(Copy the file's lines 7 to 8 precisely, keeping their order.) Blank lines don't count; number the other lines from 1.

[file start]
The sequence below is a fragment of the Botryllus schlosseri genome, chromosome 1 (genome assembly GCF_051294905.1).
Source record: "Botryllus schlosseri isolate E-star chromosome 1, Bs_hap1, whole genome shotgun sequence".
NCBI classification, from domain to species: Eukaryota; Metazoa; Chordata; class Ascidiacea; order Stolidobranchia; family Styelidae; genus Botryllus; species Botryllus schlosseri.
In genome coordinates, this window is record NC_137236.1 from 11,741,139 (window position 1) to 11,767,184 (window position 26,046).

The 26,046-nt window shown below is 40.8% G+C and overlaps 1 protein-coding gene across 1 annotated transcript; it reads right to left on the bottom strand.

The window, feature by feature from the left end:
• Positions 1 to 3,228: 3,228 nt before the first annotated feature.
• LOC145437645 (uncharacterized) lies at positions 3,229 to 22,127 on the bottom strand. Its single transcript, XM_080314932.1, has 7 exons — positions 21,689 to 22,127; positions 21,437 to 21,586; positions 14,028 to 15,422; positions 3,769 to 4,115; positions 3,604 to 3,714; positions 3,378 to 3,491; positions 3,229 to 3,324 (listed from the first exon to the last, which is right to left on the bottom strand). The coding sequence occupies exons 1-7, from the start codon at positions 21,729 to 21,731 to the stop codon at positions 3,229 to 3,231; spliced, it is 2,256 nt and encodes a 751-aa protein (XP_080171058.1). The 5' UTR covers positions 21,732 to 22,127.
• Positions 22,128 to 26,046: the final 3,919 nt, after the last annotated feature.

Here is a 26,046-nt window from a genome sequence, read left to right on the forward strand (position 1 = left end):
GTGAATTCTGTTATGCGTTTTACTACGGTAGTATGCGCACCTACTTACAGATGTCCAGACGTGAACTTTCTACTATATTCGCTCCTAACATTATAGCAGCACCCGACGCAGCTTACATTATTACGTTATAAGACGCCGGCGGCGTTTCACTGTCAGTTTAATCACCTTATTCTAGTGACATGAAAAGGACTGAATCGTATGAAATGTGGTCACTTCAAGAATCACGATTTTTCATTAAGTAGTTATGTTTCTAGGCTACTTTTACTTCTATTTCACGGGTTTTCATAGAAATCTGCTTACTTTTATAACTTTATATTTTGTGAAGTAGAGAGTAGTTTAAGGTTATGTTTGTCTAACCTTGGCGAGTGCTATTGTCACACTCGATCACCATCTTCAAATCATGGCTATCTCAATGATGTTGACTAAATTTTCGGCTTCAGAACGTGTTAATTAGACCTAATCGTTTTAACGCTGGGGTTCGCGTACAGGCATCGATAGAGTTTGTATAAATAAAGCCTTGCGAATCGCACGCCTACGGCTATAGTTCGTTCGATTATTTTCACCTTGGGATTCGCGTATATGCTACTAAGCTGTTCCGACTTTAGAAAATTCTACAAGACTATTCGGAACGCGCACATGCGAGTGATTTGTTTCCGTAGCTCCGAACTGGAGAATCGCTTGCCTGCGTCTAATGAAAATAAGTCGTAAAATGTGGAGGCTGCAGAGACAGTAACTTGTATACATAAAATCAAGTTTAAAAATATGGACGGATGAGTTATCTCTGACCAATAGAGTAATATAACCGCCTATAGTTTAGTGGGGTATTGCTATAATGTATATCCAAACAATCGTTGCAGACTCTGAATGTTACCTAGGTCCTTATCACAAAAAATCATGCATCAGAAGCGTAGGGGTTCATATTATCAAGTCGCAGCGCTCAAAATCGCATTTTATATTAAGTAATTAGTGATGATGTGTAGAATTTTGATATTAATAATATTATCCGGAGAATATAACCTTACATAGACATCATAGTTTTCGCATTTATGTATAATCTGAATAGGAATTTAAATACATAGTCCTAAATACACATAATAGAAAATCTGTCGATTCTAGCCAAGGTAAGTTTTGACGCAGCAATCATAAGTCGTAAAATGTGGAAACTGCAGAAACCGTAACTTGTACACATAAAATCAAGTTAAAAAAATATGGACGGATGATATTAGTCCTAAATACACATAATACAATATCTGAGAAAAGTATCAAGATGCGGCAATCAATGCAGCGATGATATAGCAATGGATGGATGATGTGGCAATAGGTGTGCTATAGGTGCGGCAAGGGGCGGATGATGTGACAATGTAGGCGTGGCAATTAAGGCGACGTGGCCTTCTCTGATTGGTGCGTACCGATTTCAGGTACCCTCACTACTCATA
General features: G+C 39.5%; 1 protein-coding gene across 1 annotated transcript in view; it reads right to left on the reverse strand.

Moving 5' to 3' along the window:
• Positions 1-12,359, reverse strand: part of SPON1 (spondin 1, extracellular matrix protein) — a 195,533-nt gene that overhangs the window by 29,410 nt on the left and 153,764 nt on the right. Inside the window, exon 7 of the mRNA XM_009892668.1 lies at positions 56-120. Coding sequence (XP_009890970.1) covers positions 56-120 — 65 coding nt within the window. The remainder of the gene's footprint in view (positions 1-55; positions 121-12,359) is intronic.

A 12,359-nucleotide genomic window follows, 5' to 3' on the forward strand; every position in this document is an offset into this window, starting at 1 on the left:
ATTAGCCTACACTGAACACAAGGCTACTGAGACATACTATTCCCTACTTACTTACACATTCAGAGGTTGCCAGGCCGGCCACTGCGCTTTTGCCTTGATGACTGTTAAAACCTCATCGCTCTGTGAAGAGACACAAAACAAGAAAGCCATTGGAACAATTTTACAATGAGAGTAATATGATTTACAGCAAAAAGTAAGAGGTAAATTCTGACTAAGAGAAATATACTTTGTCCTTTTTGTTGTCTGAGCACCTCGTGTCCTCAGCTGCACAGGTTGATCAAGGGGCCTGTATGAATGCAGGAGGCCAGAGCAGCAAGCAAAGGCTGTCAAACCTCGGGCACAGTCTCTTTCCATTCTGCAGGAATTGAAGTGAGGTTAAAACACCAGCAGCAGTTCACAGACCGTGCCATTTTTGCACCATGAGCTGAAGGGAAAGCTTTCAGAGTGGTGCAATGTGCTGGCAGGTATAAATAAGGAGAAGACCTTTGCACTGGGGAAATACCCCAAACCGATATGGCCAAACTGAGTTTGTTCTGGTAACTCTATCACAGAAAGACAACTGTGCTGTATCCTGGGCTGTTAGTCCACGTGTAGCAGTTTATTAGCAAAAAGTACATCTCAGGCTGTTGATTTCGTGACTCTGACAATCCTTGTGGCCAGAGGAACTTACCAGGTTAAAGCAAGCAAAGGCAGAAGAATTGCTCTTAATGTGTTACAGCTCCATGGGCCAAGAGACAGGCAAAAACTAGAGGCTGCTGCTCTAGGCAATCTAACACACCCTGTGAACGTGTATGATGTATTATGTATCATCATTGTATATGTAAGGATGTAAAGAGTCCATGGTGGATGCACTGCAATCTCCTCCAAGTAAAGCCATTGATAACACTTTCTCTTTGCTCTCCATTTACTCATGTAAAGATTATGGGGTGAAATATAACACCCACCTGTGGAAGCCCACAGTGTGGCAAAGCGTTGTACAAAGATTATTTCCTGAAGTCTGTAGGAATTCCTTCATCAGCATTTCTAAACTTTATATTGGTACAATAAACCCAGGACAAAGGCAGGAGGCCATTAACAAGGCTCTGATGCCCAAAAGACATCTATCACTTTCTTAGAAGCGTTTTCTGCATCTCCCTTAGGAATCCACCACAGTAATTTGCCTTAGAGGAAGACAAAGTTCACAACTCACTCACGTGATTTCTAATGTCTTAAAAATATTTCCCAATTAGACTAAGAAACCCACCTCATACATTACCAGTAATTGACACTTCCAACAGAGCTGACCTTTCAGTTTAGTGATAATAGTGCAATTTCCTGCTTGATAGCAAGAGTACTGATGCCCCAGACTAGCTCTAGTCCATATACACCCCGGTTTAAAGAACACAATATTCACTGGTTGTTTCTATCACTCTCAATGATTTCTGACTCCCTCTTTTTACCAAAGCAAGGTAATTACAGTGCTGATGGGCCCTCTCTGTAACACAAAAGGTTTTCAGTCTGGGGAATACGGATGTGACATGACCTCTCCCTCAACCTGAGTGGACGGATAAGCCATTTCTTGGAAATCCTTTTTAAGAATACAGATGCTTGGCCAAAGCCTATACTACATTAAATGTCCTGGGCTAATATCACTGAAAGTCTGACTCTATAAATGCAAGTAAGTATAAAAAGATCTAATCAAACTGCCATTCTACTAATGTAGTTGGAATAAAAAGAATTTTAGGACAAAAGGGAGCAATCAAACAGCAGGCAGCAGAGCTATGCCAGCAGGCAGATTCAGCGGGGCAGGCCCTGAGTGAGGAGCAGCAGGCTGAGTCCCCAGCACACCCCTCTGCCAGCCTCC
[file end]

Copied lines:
• Positions 1 to 3,228: 3,228 nt before the first annotated feature.
• LOC145437645 (uncharacterized) lies at positions 3,229 to 22,127 on the bottom strand. Its single transcript, XM_080314932.1, has 7 exons — positions 21,689 to 22,127; positions 21,437 to 21,586; positions 14,028 to 15,422; positions 3,769 to 4,115; positions 3,604 to 3,714; positions 3,378 to 3,491; positions 3,229 to 3,324 (listed from the first exon to the last, which is right to left on the bottom strand). The coding sequence occupies exons 1-7, from the start codon at positions 21,729 to 21,731 to the stop codon at positions 3,229 to 3,231; spliced, it is 2,256 nt and encodes a 751-aa protein (XP_080171058.1). The 5' UTR covers positions 21,732 to 22,127.